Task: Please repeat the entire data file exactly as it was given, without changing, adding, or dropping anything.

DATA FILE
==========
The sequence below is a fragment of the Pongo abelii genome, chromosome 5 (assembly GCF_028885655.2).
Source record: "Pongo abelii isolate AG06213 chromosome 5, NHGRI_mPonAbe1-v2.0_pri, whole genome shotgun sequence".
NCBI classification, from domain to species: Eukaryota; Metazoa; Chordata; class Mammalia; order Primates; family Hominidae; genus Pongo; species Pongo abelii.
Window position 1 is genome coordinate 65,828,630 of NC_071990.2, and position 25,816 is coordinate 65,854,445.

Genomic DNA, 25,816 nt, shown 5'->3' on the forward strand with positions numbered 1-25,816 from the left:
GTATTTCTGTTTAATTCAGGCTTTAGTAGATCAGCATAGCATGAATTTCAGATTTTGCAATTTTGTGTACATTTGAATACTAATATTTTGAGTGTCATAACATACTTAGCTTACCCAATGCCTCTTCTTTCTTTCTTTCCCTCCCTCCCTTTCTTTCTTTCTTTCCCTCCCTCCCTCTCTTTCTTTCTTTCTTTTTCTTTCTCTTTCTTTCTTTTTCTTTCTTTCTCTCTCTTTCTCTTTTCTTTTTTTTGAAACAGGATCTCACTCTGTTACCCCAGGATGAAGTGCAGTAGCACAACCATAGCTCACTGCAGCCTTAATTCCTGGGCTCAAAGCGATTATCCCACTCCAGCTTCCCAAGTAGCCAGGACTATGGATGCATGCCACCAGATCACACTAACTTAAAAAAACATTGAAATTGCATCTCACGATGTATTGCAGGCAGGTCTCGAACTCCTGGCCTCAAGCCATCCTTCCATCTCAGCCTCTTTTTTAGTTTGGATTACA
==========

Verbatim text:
The sequence below is a fragment of the Pongo abelii genome, chromosome 5 (assembly GCF_028885655.2).
Source record: "Pongo abelii isolate AG06213 chromosome 5, NHGRI_mPonAbe1-v2.0_pri, whole genome shotgun sequence".
NCBI classification, from domain to species: Eukaryota; Metazoa; Chordata; class Mammalia; order Primates; family Hominidae; genus Pongo; species Pongo abelii.
Window position 1 is genome coordinate 65,828,630 of NC_071990.2, and position 25,816 is coordinate 65,854,445.

Genomic DNA, 25,816 nt, shown 5'->3' on the forward strand with positions numbered 1-25,816 from the left:
GTATTTCTGTTTAATTCAGGCTTTAGTAGATCAGCATAGCATGAATTTCAGATTTTGCAATTTTGTGTACATTTGAATACTAATATTTTGAGTGTCATAACATACTTAGCTTACCCAATGCCTCTTCTTTCTTTCTTTCCCTCCCTCCCTTTCTTTCTTTCTTTCCCTCCCTCCCTCTCTTTCTTTCTTTCTTTTTCTTTCTCTTTCTTTCTTTTTCTTTCTTTCTCTCTCTTTCTCTTTTCTTTTTTTTGAAACAGGATCTCACTCTGTTACCCCAGGATGAAGTGCAGTAGCACAACCATAGCTCACTGCAGCCTTAATTCCTGGGCTCAAAGCGATTATCCCACTCCAGCTTCCCAAGTAGCCAGGACTATGGATGCATGCCACCAGATCACACTAACTTAAAAAAACATTGAAATTGCATCTCACGATGTATTGCAGGCAGGTCTCGAACTCCTGGCCTCAAGCCATCCTTCCATCTCAGCCTCTTTTTTAGTTTGGATTACA